All models are wrong, but some are useful – George E. P. Box
“AIDA? Are you kidding me? That model is like 100 years old. It’s got nothing to do with today’s digital marketing.”
Not what I was looking for.
But that was the response I got from my content marketing pitch to a financial services company.
The company was looking for some help with content strategy to reach prospects interested in mobile banking services — a relatively new customer persona. I had shown this slide below, depicting the venerable AIDA model — attention, interest, desire, action.
It is in fact well over 100 years old, having been developed E. St. Elmo Lewis, an American businessman, and marketing strategist, in 1898. Over the years, people have made additions and changes to the original model to reflect current market realities. I think that in today’s subscription-and-SaaS economy, with its emphasis on customer retention and future growth, the extra “A” for advocacy is warranted.
I’ve also seen the model depicted as “AIDAS” to reflect the importance of customer satisfaction. But our goal for those satisfied customers really is for them to become brand advocates, so let’s call it AIDAA.
Here is the offending slide:
Even in the early stages, our aim is to create a community of people that are happy customers, but who will also help us tell our brand story by advocating our products or services.
Anyway, in response to the comment, I said that I respectfully disagreed. My rationale is:
1 .AIDAA is only a model, and it’s not representative of reality or an actual customer journey. Two of the biggest struggles with content marketing seem to involve:
- Missing content: many organizations have tons of top-of-funnel awareness content that tapers off as the buyer’s journey continues. They don’t have content to support prospects and customers during the crucial laters stages.
- Mismatched content: The second issue is matching the appropriate content with the stages of the buyer’s journey. You can see this every day with pitches and pop-up calls to action that appear within seconds of landing on a website — before visitors have a chance to know what your solution is, or why they should buy it from you.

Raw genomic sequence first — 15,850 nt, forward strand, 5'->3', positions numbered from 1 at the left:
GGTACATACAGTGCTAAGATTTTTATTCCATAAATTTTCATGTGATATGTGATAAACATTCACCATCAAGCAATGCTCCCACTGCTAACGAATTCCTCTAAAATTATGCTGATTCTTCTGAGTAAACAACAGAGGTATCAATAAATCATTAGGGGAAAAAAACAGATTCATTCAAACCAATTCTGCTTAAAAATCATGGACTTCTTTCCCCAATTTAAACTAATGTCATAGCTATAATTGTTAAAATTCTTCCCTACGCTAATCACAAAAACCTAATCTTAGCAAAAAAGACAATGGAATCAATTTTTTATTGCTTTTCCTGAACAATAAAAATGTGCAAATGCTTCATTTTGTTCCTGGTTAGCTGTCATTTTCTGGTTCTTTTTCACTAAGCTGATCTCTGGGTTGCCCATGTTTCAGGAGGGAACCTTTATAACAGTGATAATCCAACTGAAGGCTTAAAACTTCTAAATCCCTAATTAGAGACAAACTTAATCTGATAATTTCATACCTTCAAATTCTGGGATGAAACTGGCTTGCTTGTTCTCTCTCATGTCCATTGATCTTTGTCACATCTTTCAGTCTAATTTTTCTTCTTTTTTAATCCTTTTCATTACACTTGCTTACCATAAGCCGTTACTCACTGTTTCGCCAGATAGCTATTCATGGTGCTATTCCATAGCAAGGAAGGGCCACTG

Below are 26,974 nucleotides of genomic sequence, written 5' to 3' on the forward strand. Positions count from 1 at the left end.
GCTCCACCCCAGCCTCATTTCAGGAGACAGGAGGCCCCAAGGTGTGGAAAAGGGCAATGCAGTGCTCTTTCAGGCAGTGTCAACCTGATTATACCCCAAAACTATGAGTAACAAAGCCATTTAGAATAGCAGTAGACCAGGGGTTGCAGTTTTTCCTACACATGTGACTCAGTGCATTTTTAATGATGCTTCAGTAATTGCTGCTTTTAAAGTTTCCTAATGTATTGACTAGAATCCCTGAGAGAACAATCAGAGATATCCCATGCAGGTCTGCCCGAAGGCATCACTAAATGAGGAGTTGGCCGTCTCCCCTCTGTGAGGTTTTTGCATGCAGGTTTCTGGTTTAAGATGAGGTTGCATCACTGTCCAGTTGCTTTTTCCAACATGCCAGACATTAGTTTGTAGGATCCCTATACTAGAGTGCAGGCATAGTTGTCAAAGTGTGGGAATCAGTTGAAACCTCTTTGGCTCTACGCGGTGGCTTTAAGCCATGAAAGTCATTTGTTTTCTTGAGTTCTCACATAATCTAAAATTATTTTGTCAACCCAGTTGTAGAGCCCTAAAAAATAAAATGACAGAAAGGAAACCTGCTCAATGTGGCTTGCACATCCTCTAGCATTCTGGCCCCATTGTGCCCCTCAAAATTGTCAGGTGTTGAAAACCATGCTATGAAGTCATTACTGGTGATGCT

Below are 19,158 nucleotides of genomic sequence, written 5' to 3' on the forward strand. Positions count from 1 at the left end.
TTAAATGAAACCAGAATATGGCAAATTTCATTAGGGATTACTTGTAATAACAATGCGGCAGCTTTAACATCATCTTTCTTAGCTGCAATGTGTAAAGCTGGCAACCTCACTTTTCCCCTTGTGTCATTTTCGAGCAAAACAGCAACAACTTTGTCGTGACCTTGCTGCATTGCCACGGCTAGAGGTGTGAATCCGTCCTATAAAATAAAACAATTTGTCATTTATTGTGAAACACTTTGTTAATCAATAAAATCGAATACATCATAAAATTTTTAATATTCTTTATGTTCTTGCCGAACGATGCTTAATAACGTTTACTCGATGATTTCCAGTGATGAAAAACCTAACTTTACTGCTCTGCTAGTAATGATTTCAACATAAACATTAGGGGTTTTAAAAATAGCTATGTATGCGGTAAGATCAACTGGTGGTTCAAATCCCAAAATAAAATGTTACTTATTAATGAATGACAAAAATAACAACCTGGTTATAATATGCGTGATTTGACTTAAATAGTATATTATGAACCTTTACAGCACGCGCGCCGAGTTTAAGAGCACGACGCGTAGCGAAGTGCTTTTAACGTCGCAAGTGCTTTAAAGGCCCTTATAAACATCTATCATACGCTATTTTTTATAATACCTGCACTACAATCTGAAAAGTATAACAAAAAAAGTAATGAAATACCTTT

2. The AIDAA model as I understand it is not intended to be an accurate depiction of the buyer’s buyer’s journey experience. It’s more a cognitive model that describes the stages that occur inside the prospect’s mind, not somewhere out on the interwebs. These cognitive stages precede any physical actions that we measure as conversion events: Visits, views, reads, clicks, downloads, and purchases. The AIDA model began as a sales script for sales training.
The source of confusion might be the slide’s title, “The Ideal Customer Journey.” Our understanding of the buyer’s journey would be ideal if all customers could be understood to progress through the buyer stages in a linear fashion, and become loyal customers at the end. But that’s not reality.
AIDA and AIDAA – The next slide
Today’s customer journey looks more like the image below from Think with Google. I added the multiple people at the beginning to show that, especially on the B2B side, there are often large groups of decision-makers involved. The days of simply winning over senior decision-makers are long over.
In 2014 CEB, now part of Gartner, found that an average number of 5.4 people were involved in a typical B2B purchase. A 2016 follow-study found the number had increased to 6.8 people – a 25% jump in just two years. By 2018, the average buying group size reached 10.2.
These people are connecting through more devices, through more channels, than ever before. The level of personalization in today’s digital marketing is unprecedented, and that level is only going to increase as organizations compete on the customer experience (CX).
The map is not the territory
You need a different checklist and different mental models for different companies. I can never make it easy by saying, ‘Here are three things.’ You have to derive it yourself to ingrain it in your head for the rest of your life. – Charlie Munger
The customer journey is markedly different than just a few months ago, in pre-pandemic times. Our strategy planning must address a faster future that arrived even more quickly than anticipated with the advent of COVID-19.
But for ideal prospects who are not brand-aware, we still need to capture attention. The stages are linear, and that is by design. In the awareness stage, we create content that captures the audience’s attention, answers questions, solves problems, and focuses on their goals. Of course, some visitors who are familiar with you will skip this stage, and some visitors will ping-pong back and forth between stages.
The reason there’s no single model or mental framework that can provide a lens to view today’s customer journey, which continues to evolve rapidly. But mental models and frameworks remain useful in understanding the dynamic world of digital marketing.
The bottom line on AIDAA: Deficiencies? Yes. Discard it? No. There’s still something to learn.
What’s your opinion on AIDAA and other legacy marketing models? Obsolete or useful? Tired or wired? Dead or alive? I’d love to hear your comments!